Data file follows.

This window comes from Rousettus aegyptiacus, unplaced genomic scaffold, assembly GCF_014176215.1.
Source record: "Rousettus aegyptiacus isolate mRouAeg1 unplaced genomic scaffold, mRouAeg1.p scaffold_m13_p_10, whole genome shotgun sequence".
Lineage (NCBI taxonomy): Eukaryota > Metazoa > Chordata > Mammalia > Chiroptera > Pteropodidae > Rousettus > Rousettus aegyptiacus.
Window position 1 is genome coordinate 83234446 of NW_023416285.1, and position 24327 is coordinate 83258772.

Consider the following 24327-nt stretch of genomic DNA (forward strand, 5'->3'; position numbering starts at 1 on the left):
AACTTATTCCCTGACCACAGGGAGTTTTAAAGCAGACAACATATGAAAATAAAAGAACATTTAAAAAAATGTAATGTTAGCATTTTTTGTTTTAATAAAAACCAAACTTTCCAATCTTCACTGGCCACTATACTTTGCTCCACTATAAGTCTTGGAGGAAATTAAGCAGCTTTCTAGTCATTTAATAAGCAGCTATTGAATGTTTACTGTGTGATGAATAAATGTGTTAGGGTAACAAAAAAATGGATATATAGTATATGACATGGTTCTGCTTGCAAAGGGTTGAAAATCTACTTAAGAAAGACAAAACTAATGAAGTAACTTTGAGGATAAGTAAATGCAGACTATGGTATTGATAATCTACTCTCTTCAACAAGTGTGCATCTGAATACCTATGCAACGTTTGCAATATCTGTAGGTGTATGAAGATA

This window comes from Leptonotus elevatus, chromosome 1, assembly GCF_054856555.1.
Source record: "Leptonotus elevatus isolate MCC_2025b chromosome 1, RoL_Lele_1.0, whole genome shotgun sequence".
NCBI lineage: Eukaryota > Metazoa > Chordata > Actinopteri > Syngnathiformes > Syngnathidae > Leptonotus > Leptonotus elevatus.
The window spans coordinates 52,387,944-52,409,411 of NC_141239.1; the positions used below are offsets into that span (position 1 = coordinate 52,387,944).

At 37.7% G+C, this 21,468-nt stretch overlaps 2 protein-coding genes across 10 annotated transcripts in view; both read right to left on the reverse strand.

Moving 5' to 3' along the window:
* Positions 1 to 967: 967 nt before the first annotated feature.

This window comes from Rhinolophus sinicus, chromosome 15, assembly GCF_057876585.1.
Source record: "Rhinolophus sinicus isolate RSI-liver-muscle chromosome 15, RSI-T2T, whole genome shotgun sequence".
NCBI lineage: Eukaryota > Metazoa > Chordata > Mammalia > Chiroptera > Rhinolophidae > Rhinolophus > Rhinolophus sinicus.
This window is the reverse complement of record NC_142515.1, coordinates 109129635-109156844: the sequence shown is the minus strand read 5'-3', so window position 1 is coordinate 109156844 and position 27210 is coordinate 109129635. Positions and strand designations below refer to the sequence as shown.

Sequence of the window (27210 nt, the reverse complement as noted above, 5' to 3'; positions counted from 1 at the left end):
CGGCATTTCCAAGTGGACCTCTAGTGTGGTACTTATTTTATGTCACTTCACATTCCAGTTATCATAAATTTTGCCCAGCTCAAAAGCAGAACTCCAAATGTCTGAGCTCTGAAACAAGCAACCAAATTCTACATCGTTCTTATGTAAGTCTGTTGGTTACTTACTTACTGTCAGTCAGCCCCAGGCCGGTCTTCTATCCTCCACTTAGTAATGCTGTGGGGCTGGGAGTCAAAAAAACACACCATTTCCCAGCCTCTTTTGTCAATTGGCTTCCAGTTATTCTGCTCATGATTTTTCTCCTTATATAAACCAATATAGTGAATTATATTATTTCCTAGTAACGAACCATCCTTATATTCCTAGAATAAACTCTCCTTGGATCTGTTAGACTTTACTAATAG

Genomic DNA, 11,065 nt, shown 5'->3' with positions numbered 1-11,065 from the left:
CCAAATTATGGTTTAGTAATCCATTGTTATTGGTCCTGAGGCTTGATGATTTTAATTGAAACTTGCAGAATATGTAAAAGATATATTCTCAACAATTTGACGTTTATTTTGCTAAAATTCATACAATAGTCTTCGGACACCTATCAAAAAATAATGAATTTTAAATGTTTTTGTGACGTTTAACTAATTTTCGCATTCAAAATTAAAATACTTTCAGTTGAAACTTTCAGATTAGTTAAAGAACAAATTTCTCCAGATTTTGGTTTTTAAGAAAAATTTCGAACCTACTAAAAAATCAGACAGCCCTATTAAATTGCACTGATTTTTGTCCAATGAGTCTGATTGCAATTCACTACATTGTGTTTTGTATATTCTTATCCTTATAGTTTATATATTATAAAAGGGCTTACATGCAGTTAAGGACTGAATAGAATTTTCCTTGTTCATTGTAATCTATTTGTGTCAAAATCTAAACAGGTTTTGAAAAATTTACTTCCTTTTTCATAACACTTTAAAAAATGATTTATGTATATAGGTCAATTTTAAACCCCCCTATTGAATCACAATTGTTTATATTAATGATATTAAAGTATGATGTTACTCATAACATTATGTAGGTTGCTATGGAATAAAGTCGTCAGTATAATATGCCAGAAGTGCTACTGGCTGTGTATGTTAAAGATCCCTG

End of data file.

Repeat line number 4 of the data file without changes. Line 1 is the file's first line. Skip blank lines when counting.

Window position 1 is genome coordinate 83234446 of NW_023416285.1, and position 24327 is coordinate 83258772.